Some piercers, primarily in Europe (hence the synonym European method) choose to use cannula needles rather than hubless hollow piercing needles. A cannula needle is a hypodermic needle (a standard hubbed hollow needle) but with a plastic sheath on it, also hubbed. If you've ever had surgery, this is the kind of needle medical staff utilize for inserting IVs.
The basic procedure for the piercing (overly simplifying things) is as follows:
- The placement is marked with dots at the entrance and exit point of the piercing.
- In many cases the skin to be pierced is held by clamps, but this is definitely not universal (many piercers prefer a "freehand piercing" method). Alternately, for piercings such as a rook, a pair of mosquito forceps or similar device may be used to support the tissue, and for piercings such as nostril piercings and PAs, a receiving tube may be used to both support the tissue and "catch" the needle.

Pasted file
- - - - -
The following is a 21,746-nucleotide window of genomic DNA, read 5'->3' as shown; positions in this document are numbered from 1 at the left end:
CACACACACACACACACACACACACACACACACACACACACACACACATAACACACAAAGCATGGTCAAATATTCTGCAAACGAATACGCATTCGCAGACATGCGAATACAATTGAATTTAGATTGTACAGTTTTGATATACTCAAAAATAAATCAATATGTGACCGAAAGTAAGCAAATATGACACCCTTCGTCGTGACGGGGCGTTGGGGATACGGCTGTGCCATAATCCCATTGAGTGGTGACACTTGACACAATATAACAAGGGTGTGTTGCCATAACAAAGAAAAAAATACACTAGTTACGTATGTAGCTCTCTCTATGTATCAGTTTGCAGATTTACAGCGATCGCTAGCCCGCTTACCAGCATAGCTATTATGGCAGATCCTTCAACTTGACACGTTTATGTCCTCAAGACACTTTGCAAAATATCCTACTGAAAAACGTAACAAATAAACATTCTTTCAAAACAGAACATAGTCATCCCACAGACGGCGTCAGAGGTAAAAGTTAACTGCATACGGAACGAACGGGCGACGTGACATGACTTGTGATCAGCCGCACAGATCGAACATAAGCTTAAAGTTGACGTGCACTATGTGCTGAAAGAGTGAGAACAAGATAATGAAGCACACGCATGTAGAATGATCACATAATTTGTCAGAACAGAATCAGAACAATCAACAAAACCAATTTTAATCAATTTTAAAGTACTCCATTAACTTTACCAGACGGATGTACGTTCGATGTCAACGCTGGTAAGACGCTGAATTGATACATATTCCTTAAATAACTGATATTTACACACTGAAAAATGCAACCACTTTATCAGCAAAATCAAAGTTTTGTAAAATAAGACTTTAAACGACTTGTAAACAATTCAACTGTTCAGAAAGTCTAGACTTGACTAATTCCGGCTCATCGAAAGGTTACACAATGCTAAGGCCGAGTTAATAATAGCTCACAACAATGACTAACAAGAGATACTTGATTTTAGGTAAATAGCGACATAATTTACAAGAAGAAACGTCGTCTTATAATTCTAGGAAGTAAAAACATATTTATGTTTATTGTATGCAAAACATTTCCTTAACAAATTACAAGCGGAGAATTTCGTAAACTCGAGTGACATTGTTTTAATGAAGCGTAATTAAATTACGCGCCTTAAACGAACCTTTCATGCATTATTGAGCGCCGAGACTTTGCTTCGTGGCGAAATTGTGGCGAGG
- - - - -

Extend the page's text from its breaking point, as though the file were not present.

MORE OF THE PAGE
- The piercing is done with a catheter (cannula) needle with both the metal needle and the plastic sheath.
- The metal needle is pulled out of the body of the cannula, leaving just the cannula (a hollow flexible plastic tube) in the piercing.
- The jewelry is inserted into the cannula, and then the entire thing is pulled back out in the opposite direction it was placed.
- The needle and cannula are discarded, leaving only the jewelry in place.
There may be some additional discomfort, and slightly more bleeding from the cannula, but many piercers believe that the increased ease of follow through more than makes up for it. In addition, the simplicity of this technique can make it ideal for home piercing by inexperienced "piercers".